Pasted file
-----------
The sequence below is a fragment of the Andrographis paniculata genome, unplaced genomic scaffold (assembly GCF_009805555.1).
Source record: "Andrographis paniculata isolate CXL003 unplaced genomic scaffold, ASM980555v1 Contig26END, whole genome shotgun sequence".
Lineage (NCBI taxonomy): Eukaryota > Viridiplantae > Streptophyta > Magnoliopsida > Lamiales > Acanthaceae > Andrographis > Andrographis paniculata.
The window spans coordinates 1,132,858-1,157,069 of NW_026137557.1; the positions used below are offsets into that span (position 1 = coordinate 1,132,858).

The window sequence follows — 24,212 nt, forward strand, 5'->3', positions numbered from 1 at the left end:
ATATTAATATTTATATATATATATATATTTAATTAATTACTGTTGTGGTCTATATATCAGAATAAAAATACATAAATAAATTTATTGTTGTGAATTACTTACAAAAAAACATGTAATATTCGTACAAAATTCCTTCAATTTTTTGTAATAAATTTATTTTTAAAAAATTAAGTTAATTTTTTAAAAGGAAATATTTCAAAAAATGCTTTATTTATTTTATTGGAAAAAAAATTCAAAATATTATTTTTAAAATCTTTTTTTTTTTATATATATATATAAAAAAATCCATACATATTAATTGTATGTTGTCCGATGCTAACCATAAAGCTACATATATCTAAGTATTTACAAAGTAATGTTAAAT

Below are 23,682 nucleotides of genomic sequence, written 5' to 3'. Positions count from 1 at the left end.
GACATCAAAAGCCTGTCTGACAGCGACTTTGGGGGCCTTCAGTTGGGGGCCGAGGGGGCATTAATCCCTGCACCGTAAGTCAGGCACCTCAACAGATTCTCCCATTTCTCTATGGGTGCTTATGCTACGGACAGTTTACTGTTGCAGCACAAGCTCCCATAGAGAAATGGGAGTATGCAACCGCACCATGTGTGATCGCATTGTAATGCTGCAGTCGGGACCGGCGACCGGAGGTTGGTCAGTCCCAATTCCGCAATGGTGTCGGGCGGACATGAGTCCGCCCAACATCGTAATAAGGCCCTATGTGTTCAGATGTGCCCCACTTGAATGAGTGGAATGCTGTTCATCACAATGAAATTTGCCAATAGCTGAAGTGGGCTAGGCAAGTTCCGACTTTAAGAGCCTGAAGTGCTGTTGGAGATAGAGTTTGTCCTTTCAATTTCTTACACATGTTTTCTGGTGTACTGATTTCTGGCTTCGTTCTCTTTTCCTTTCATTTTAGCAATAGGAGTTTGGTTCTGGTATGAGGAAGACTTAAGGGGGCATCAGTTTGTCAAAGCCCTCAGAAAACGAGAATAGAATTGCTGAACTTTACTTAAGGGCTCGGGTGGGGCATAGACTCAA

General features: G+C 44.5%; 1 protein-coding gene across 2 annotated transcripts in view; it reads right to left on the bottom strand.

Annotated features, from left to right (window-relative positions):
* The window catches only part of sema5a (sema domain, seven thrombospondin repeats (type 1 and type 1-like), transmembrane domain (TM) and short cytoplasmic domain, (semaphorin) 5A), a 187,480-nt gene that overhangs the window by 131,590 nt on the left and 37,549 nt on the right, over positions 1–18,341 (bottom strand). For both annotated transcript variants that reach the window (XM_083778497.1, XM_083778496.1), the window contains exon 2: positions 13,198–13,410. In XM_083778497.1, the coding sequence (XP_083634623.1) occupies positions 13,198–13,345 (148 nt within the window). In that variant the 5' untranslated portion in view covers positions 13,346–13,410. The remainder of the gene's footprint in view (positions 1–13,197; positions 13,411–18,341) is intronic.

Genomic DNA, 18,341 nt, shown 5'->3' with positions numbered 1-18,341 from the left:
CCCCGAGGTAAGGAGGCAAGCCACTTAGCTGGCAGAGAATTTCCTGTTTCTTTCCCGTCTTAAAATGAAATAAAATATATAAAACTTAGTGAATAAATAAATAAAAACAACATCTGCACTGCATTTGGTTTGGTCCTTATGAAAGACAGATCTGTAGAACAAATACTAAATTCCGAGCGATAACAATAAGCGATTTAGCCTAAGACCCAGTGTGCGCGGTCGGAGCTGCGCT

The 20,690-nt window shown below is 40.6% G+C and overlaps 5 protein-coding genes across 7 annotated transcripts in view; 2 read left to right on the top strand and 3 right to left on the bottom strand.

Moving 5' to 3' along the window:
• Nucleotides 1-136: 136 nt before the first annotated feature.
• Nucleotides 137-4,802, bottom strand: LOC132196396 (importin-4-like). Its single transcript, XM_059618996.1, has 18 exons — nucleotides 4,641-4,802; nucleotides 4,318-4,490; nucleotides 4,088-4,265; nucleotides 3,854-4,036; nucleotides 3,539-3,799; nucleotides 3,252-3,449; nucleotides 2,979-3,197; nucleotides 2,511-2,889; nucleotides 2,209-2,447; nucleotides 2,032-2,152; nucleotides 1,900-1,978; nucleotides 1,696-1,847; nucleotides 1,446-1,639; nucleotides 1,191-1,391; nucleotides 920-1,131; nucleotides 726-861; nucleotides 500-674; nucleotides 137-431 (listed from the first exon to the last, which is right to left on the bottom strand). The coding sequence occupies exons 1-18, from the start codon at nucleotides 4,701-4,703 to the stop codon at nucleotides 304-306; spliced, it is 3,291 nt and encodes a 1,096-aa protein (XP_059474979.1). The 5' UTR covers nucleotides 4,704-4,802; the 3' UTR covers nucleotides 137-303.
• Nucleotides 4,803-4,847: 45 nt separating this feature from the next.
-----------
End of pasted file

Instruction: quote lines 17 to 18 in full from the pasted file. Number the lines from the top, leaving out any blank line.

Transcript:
• Nucleotides 137-4,802, bottom strand: LOC132196396 (importin-4-like). Its single transcript, XM_059618996.1, has 18 exons — nucleotides 4,641-4,802; nucleotides 4,318-4,490; nucleotides 4,088-4,265; nucleotides 3,854-4,036; nucleotides 3,539-3,799; nucleotides 3,252-3,449; nucleotides 2,979-3,197; nucleotides 2,511-2,889; nucleotides 2,209-2,447; nucleotides 2,032-2,152; nucleotides 1,900-1,978; nucleotides 1,696-1,847; nucleotides 1,446-1,639; nucleotides 1,191-1,391; nucleotides 920-1,131; nucleotides 726-861; nucleotides 500-674; nucleotides 137-431 (listed from the first exon to the last, which is right to left on the bottom strand). The coding sequence occupies exons 1-18, from the start codon at nucleotides 4,701-4,703 to the stop codon at nucleotides 304-306; spliced, it is 3,291 nt and encodes a 1,096-aa protein (XP_059474979.1). The 5' UTR covers nucleotides 4,704-4,802; the 3' UTR covers nucleotides 137-303.
• Nucleotides 4,803-4,847: 45 nt separating this feature from the next.